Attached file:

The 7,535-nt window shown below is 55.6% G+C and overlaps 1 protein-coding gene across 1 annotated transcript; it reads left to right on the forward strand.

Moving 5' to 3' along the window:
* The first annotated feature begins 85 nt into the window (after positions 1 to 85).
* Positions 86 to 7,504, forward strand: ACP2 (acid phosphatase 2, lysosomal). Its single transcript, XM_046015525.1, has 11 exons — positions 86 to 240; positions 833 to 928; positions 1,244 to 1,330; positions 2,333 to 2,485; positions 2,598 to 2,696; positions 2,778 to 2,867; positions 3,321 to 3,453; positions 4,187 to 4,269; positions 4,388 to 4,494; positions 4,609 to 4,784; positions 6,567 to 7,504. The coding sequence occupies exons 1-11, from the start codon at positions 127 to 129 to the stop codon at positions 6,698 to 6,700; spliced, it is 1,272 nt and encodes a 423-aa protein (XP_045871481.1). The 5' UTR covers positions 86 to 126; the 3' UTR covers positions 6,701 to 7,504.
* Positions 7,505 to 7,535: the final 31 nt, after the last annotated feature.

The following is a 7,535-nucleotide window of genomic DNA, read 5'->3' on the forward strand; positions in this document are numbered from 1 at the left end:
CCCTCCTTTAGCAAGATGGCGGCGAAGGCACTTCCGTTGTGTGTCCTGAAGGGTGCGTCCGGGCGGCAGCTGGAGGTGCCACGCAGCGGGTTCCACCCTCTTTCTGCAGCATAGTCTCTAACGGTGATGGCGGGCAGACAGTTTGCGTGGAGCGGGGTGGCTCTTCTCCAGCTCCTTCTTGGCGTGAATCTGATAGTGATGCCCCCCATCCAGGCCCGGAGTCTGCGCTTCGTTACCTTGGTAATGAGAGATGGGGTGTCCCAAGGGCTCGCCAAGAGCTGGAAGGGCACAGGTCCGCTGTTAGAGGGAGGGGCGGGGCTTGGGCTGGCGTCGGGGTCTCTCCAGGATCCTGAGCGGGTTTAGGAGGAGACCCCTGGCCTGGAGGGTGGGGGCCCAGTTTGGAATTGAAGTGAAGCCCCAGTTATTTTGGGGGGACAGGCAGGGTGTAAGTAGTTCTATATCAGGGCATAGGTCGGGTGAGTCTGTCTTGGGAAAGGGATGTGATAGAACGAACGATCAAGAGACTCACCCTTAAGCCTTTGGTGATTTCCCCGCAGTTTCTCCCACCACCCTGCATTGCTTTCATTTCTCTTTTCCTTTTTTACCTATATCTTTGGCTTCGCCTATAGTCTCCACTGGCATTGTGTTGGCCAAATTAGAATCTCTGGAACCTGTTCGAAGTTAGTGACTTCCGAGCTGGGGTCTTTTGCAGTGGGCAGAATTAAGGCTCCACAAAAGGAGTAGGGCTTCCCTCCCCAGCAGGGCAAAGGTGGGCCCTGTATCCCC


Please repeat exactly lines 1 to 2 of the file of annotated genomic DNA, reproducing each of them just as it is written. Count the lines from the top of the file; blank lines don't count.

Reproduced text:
The 7,535-nt window shown below is 55.6% G+C and overlaps 1 protein-coding gene across 1 annotated transcript; it reads left to right on the forward strand.

Moving 5' to 3' along the window: